The Latest: NWHL pushing back start of season to January
The Latest on the effects of the coronavirus outbreak on sports around the world:
The National Women’s Hockey League is pushing back the start of its season from mid-November to January because of the new coronavirus pandemic.
The league announced Wednesday it still plans to have teams play a full 20-game season, with the playoffs to conclude by the end of March. Should time permit, the NWHL will schedule holding its traditional midseason all-star game after the playoffs.
The NWHL has six teams, with the addition of a Toronto expansion franchise. The league was unable to complete last season, having to cancel the championship game between Boston and Minnesota in mid-March because of COVID-19.
The NWHL plans to begin holding optional practices beginning the week of Sept. 21, followed by formal practices a month later. The schedule was determined by the league’s COVID-19 safety committee formed in April.
The Big 12 will hold its football media day online Monday with only the conference’s 10 head coaches available.
The coronavirus pandemic forced all major college conferences to cancel their traditional in-person football media days and switch to virtual events. The uncertainty of when and if the season will start then prompted the virtual events to be delayed.
The Big 12 will be the first Football Bowl Subdivision conference to conduct a media day, with some of the teams in the conference scheduled to begin play on Aug. 29.
Athletic director Greg Byrne says the University of Alabama has taken cost-cutting measures for each department and sport with the coronavirus threatening fall sports.
In a letter to fans posted Wednesday on the Crimson Tide’s website, Byrne says the athletic department placed a freeze on hiring for non-coaching jobs because of potential revenue shortfalls during the COVID-19 pandemic.
He says Alabama also is finding ways to save on energy and facility operating costs and is reviewing other steps. The Southeastern Conference hasn’t announced plans for fall sports, including football, which could ultimately mean a limited number of fans at Bryant-Denny Stadium.
“Under normal operations, a large percentage of our annual budget comes directly from ticket sales and TIDE PRIDE memberships,” Byrne said, referring to Alabama’s ticket priority program.
“In the event we have to adopt a modified seating model at Bryant-Denny Stadium, this number will be impacted significantly. While we don’t yet know the effects on individual ticketholders, we do know that we will need your continued and generous support.”
Spanish soccer club Sevilla says one of its players has tested positive for the coronavirus.
The club has not disclosed the name of the player. It says he has not shown symptoms of COVID-19 and is in good health and isolated at home.
Sevilla says the positive result was discovered on Monday. It immediately informed sports and health authorities and temporarily suspended the team’s training sessions. It also disinfected the club’s facilities in accordance with the strict protocols in place because of the pandemic.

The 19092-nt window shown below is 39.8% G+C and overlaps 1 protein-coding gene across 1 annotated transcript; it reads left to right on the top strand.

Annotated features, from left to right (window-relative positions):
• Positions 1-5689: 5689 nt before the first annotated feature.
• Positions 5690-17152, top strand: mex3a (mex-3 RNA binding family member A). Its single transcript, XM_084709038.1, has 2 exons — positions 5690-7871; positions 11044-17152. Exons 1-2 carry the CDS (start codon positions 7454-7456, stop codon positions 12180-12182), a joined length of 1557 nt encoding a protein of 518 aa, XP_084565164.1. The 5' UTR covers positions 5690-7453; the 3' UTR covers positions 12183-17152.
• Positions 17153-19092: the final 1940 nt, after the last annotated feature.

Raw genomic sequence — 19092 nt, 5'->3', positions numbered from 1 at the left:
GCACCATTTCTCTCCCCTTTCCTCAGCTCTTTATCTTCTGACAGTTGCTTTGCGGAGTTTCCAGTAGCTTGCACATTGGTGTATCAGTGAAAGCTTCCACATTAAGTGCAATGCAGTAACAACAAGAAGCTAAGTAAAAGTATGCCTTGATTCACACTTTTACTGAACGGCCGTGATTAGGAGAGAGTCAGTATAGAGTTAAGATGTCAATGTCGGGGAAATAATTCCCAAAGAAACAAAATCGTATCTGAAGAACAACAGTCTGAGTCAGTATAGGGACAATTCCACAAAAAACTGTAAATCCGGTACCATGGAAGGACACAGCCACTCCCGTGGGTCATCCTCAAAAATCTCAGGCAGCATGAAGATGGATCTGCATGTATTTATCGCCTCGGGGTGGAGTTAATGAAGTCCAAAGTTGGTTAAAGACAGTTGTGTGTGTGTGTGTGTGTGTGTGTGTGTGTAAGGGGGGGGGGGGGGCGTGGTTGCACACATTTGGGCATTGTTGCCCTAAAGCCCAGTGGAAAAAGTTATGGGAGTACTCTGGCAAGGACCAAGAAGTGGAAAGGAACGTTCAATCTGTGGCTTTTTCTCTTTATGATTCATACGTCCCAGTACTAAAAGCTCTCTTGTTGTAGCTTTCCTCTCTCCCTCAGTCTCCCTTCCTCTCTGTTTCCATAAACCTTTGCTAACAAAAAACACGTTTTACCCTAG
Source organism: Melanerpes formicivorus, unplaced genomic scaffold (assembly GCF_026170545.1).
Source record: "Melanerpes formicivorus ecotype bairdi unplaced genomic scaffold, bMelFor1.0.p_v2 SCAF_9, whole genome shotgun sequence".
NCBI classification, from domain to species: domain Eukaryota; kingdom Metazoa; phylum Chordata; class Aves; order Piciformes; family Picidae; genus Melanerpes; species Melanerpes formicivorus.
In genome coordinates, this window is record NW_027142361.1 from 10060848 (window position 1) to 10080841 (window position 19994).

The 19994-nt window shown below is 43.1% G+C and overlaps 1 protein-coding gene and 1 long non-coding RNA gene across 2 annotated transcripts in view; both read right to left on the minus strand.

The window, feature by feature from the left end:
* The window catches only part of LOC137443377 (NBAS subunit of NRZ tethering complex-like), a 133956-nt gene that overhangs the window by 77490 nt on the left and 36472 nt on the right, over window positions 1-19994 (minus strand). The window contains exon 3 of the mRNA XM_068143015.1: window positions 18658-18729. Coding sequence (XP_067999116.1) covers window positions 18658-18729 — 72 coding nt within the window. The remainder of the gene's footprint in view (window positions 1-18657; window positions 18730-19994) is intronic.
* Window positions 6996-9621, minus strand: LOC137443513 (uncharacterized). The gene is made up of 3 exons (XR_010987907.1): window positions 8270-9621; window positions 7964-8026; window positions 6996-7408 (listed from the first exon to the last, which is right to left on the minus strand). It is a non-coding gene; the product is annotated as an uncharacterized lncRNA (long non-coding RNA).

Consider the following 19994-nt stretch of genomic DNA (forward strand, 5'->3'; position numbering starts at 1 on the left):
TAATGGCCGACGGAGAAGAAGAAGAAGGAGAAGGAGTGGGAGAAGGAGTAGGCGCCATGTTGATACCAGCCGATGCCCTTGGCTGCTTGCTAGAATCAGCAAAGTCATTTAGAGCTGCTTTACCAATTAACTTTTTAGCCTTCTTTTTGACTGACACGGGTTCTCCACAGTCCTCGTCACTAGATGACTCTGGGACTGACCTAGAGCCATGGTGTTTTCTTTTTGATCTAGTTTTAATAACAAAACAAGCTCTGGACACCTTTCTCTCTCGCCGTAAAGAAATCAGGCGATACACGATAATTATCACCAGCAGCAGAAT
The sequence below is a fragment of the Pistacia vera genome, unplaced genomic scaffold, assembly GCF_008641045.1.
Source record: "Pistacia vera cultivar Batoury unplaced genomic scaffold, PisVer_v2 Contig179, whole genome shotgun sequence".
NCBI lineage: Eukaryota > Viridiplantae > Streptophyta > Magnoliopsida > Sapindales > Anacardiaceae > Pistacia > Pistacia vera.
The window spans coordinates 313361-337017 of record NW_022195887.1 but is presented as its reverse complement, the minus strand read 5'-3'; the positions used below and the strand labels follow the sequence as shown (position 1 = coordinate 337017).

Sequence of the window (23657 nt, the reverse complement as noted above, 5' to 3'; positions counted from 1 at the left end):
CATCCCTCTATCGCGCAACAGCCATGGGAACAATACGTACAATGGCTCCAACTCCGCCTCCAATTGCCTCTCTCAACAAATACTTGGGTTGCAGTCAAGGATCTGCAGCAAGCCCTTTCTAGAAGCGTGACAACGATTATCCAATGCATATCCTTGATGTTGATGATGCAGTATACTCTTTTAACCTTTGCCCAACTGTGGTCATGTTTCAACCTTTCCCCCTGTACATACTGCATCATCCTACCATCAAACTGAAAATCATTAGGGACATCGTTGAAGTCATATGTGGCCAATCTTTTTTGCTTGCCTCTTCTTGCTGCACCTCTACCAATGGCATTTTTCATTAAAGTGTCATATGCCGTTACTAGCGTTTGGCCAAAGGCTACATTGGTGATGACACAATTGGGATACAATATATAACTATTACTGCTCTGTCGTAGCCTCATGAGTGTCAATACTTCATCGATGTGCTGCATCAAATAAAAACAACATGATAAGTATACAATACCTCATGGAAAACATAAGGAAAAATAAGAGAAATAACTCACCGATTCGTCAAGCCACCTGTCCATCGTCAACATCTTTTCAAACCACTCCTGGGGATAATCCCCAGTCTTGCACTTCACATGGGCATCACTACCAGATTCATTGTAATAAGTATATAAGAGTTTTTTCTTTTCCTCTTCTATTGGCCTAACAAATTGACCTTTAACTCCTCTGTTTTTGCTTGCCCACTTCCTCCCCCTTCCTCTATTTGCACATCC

Sevilla is scheduled to face Roma on Aug. 6 in the Europa League.
FIFA has ratified a coronavirus relief plan that will make $1.5 billion available to soccer communities and national associations around the world.
All of the 211 FIFA member associations will receive a $1 million grant “to protect and restart football” and can access interest-free loans of up to $5 million.
Each member association will also receive an additional $500,000 grant for women’s soccer during the plan’s third phase.
The massive spending plan aims to help men’s and women’s professional soccer as well as youth and grassroots soccer through a system of grants and loans.
Each of the six soccer confederations will also receive a grant of $2 million.
FIFA expects to make the funds available by January 2021.
Three riders competing at the Vuelta a Burgos cycling race in Spain have been dropped from the event after being in contact with someone with the coronavirus.
UAE Team Emirates says Colombian riders Sebastian Molano, Cristian Munoz and Camilo Ardila will not start the second stage.
The team says they were in contact with a person who turned out to be positive for COVID-19 on Saturday. They have been isolated and sent home in accordance with protocols by the team and international cycling body UCI.
The team says the three riders returned two negative tests three days before the race.
The first two stops on the 2021 World Sevens Series rugby circuit have been canceled because of the coronavirus pandemic.
World Rugby says the joint events in Dubai from Nov. 26-28 and in Cape Town from Dec. 4-6 have been cut because of the “ongoing and dynamic global nature of the COVID-19 pandemic.”
The 2020 series was curtailed and New Zealand declared champions of the men’s and women’s titles after sports around the world were shuttered in March.
Planning for the remaining qualifiers for the postponed Tokyo Olympics is ongoing. Twenty-one of the 24 places in the Olympic tournaments have been confirmed.
A dozen teams are set to play in each of the men’s and women’s tournaments in the first half of next year for the remaining spots in Tokyo.
The last five stops in the 2020 series were canceled in June.
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